an ice?"

The girl was coerced into taking an ice, which she
held untasted in her hand. Charmian talked.

"Now I'll wager," said he cheerfully, "that you don't
remember when first we met?"

"No ! I — I don't think I do," she stammered.

"Of course," pursued Charmain lightly, "I don't mean
really when we first met, because you were hardly out of
long skirts on that occasion, but the first time you can
remember."

She gasped. "I — I don't remember," she exclaimed.

"There ! I was sure of it," cried Charmian, triumph-
antly. "I might say, what ingratitude ! but I only sigh,
what cruelty ! I recall it with particular distinctness.
There was the sun setting, descending on the Cam-
pagna "

"Campagna," she gasped. "Why, I — I've never "

"Oh, excuse me," said Charmian, with grave reproach.
Don't you recall that time in Italy now?"

"There must be some mistake," she stammered. "For
I "

"Mabel," murmured a voice near by, and Charmian's
sharp ears caught the whisper, "will you tell me who
that is?"



179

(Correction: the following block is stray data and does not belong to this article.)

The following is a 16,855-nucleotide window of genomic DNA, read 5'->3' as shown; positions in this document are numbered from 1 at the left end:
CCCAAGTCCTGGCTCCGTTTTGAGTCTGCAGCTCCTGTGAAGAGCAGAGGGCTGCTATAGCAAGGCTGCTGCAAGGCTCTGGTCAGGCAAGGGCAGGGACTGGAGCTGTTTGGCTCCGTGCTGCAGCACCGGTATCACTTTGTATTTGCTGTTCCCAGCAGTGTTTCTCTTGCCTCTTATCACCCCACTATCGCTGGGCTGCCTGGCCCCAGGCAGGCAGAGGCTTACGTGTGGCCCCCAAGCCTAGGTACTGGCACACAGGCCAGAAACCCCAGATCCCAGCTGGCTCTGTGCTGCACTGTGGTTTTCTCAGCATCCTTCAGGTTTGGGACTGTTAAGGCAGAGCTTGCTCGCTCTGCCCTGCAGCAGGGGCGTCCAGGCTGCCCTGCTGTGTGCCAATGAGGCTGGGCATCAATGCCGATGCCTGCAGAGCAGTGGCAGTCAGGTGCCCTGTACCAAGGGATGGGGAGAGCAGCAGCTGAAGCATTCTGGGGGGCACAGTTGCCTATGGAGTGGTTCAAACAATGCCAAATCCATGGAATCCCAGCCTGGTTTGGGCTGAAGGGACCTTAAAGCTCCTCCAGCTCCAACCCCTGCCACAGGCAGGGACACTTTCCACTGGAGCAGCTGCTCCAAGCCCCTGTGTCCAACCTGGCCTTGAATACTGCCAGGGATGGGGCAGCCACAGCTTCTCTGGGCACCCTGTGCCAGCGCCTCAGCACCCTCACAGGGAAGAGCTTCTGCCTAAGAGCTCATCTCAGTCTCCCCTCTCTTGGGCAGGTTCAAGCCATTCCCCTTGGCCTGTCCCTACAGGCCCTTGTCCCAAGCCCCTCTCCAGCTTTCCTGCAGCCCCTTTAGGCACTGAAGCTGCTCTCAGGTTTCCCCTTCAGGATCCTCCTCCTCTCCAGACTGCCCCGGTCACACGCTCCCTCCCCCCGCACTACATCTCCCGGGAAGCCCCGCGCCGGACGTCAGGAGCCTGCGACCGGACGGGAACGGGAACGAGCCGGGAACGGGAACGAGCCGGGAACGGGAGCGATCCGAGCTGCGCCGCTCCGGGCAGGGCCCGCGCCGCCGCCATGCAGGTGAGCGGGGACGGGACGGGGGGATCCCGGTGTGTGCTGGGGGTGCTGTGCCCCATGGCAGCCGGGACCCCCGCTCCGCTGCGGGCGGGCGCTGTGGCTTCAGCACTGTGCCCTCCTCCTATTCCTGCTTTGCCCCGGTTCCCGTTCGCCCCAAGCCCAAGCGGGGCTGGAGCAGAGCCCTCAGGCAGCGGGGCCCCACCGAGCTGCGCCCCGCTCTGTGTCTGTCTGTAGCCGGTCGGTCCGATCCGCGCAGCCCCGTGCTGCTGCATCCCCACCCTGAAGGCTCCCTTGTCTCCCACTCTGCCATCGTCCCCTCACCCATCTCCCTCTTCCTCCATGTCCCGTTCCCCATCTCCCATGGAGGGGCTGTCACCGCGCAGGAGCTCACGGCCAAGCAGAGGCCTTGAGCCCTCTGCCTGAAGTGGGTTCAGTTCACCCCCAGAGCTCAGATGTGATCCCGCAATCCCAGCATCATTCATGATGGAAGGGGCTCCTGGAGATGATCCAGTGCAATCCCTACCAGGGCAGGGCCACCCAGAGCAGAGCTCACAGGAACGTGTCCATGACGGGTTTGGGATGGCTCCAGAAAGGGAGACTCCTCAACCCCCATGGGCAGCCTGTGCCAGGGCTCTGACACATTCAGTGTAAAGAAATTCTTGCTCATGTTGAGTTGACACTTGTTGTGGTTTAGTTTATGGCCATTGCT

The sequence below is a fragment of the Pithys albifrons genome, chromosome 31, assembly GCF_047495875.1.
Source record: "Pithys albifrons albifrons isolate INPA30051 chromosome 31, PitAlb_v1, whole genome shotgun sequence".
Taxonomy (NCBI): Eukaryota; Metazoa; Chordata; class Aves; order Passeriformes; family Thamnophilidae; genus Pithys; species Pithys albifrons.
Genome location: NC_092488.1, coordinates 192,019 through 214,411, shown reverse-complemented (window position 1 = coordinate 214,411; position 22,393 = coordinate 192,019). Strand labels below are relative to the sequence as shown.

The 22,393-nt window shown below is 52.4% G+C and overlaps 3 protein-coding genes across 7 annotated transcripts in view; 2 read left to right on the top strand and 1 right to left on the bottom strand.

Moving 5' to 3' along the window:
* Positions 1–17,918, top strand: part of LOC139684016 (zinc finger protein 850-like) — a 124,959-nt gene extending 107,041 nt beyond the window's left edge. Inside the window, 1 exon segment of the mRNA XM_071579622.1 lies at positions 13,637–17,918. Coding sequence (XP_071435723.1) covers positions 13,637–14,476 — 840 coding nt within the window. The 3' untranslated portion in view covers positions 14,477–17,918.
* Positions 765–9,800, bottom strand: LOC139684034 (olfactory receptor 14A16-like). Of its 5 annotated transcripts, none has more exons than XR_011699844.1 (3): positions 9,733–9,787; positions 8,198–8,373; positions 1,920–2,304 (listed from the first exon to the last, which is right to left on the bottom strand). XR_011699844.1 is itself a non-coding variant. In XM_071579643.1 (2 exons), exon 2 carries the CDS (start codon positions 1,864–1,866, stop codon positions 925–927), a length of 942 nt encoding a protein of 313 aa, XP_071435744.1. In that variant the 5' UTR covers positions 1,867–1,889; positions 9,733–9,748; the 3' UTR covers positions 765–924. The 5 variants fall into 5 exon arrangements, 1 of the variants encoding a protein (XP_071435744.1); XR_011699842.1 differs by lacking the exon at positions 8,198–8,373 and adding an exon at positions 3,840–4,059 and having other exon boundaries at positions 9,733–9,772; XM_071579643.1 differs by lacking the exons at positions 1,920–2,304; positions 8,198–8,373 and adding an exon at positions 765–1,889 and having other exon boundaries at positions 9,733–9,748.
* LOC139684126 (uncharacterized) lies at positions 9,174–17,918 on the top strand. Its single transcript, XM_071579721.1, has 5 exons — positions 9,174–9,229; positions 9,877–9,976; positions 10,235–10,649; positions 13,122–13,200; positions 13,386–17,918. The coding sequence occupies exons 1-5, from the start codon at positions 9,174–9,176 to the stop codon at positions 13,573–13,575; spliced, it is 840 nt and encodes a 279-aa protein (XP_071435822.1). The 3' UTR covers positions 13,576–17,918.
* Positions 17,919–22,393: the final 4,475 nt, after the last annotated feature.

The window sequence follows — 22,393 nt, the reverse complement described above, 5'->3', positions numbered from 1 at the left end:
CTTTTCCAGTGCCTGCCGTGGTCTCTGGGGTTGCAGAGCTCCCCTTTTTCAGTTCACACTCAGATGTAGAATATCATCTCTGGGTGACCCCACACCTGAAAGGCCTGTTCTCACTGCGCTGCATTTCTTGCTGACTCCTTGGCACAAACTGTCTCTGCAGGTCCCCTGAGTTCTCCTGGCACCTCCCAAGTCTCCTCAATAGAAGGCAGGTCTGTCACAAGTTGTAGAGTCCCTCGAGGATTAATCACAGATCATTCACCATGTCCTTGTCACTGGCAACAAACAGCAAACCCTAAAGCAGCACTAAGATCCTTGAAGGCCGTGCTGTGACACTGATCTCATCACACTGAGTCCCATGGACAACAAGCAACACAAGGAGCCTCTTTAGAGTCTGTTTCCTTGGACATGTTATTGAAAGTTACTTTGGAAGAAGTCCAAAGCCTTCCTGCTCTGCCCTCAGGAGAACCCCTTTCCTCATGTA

-rrrA'«M»d!iiini*iTBttrfw«TKJ«v«r-flr:rrDt- i^vw^w'iWJi'fifW'Jw*;'!



COMEDY

Out of the corner of his eyes he caught a glimpse of
a woman, and remembered her for the bright-eyed crea-
ture whom he had accosted on the pavement outside.
She was regarding him, as he went on, with vivacious
and inquisitive eyes. He heard his poor partner's reply.

"I don't know," she said distressfully. "He says he
met me in Italy."

"I think," said Charmian, interposing on the whis-
pers, "it's time we went upstairs — unless, of course,
you'd like some more ices," he added, with a look at the
untouched plate.

The girl in cream cast a glance of appeal at her
friend, but obeyed him. As they neared the door a
young man, eagerly pulling his fingers into his gloves,
met and confronted them.

"Oh, Miss Potts," he cried gladly, "I couldn't find
you anywhere, and we've missed our dance."

"Potts, Potts !" murmured Charmian, "I must re-
member Potts ;" and aloud, "Miss Potts," says he, with
a bow, "is much indebted to you for your solicitude, but
it was our dance."

"Oh, come," remonstrated the young fellow, with a
somewhat sheepish grin.

"We are coming," remarked Charmian, pressing the
girl's arm tighter to him. "I must really get away from
this sort of nuisance," he whispered. "It is insuffer-
able."

"But — but " she began, protesting.

"I know, I know," said Charmian, soothingly. "I will
deal with him later." He conducted her into the ball-
room with splendid ceremony, leaving the young man